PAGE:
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Niamh Burns, a senior analyst at Enders Analysis, argues that OpenAI and the FT share enough incentives to sign a deal, but publishers and tech companies bring different perspectives to the negotiating table.

“Publishers say using their content to train LLMs is against their terms of use and that licensing is essential. OpenAI says it doesn’t breach copyright, and frames deals as voluntary support of the journalism sector,” she says.

“Licensing is still a grey area, but these early deals are setting some precedents. The problem for publishers is we have no idea what AI products will look like in a year’s time. They might not even know what to ask for.”

RedBird IMI will sell its claim to own the Telegraph Media Group (TMG) due to the public interest test it was set to fail, with the Spectator also back on the block

TMG surpassed a declared goal of 1 million subscribers by the end of 2023, motivating our forecast of 4% revenue growth for FY2023 to reach £265 million

The buyer of the Telegraph is likely to face an intervention on public interest grounds from the Secretary of State—a hurdle that could dissuade many bidders

Niamh Burns, a senior analyst at Enders Analysis, said an agreement was bound to be reached ultimately because the presence of UMG content on the platform suited both sides.

“TikTok’s content is way more engaging when it comes with a good music catalogue,” she said. “On the other side, the promotional benefits to UMG and its artists of being on TikTok are clear. You can see that in how Taylor Swift decided unilaterally to return to the platform before her new album was released.”

In part the title was vulnerable because of its very nature as a digest of diverse content, says Abi Watson, a senior research analyst at media specialists Enders Analysis. In the digital media revolution, she says, “the brands and the magazines that have done well tend to be those that are specialist” – what she terms a “flight to niche” content.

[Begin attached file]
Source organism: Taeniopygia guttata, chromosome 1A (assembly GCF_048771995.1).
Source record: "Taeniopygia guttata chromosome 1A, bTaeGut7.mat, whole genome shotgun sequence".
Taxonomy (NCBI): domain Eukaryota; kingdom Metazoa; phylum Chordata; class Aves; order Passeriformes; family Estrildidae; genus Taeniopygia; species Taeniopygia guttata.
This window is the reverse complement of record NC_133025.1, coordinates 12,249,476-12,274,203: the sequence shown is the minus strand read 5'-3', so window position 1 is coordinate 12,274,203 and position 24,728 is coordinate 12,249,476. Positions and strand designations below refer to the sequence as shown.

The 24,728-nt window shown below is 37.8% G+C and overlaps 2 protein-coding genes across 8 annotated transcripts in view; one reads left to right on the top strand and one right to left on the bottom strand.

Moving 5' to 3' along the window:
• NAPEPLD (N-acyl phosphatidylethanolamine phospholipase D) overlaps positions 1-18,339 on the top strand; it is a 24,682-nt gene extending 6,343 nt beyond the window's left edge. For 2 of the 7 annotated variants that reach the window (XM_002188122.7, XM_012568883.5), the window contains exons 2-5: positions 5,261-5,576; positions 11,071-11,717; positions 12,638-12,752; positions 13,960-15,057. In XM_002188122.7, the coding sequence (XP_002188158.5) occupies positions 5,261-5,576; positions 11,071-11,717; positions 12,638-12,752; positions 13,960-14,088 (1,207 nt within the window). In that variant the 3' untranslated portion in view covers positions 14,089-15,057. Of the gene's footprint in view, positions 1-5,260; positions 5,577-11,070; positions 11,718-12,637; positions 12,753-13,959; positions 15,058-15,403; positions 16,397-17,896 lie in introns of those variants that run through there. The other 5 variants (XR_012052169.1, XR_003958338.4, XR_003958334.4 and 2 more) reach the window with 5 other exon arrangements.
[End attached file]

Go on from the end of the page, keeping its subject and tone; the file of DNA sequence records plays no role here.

A bigger challenge for Reader’s Digest, however, was the ageing, decidedly analogue demographic of its readership. It’s not impossible to survive with older readers, says Watson, but you do need to keep finding new ones as, put bluntly, they die off. “Because Reader’s Digest didn’t have a particularly strong digital presence, they’re not refreshing that audience. So they lost that input at the top of the funnel.”

Niamh Burns, a senior research analyst at Enders Analysis, said the FT’s “high-quality” content would be attractive to OpenAI and improve its chatbot’s responses.

“Its material will be of real value to OpenAI for powering a chatbot that can output accurate, high-quality responses to user queries needing up-to-date information,” she said. “The FT’s product and brand strength also means that it is among the most insulated from any substitution risk that comes with AI products gaining steam among users.”

“I can see Amazon taking an interest because it’s much more willing to experiment than, say, Apple, and TikTok’s push into shopping would give Amazon a world of possible integrations,” said Jamie MacEwan, senior research analyst at Enders Analysis.

Even MacEwan said he doesn’t think Project Texas is a strong enough argument for why Oracle should be considered.

“It [Oracle] will struggle with the business-critical aspects, like ensuring a clean technical and operational separation from ByteDance,” MacEwan said. “And then whether TikTok needs to rebuild the algorithm or is allowed to transfer critical technology from ByteDance, you really need a strategic corporate buyer to make that a successful transition. Otherwise it’s TikTok going it alone – which also runs into the trust issue of are they truly shutting down all the backdoors as they transfer systems to the US? Either way, it will take years to get right.”

With traffic from Facebook and X to news publishers’ destinations in decline, distribution is shifting to other platforms where they have more control, such as feeds served on WhatsApp and newsletters on LinkedIn

There is no one silver bullet platform to replace Facebook, on which certain publishers became overly reliant, or X. News publishers are trying out a myriad of platforms to see which work best for the specific audiences and use-cases they are cultivating

WhatsApp and LinkedIn are still platforms that are mediated for news publishers, so risks remain. These platforms have highly differentiated alignment with the needs of enterprises producing journalism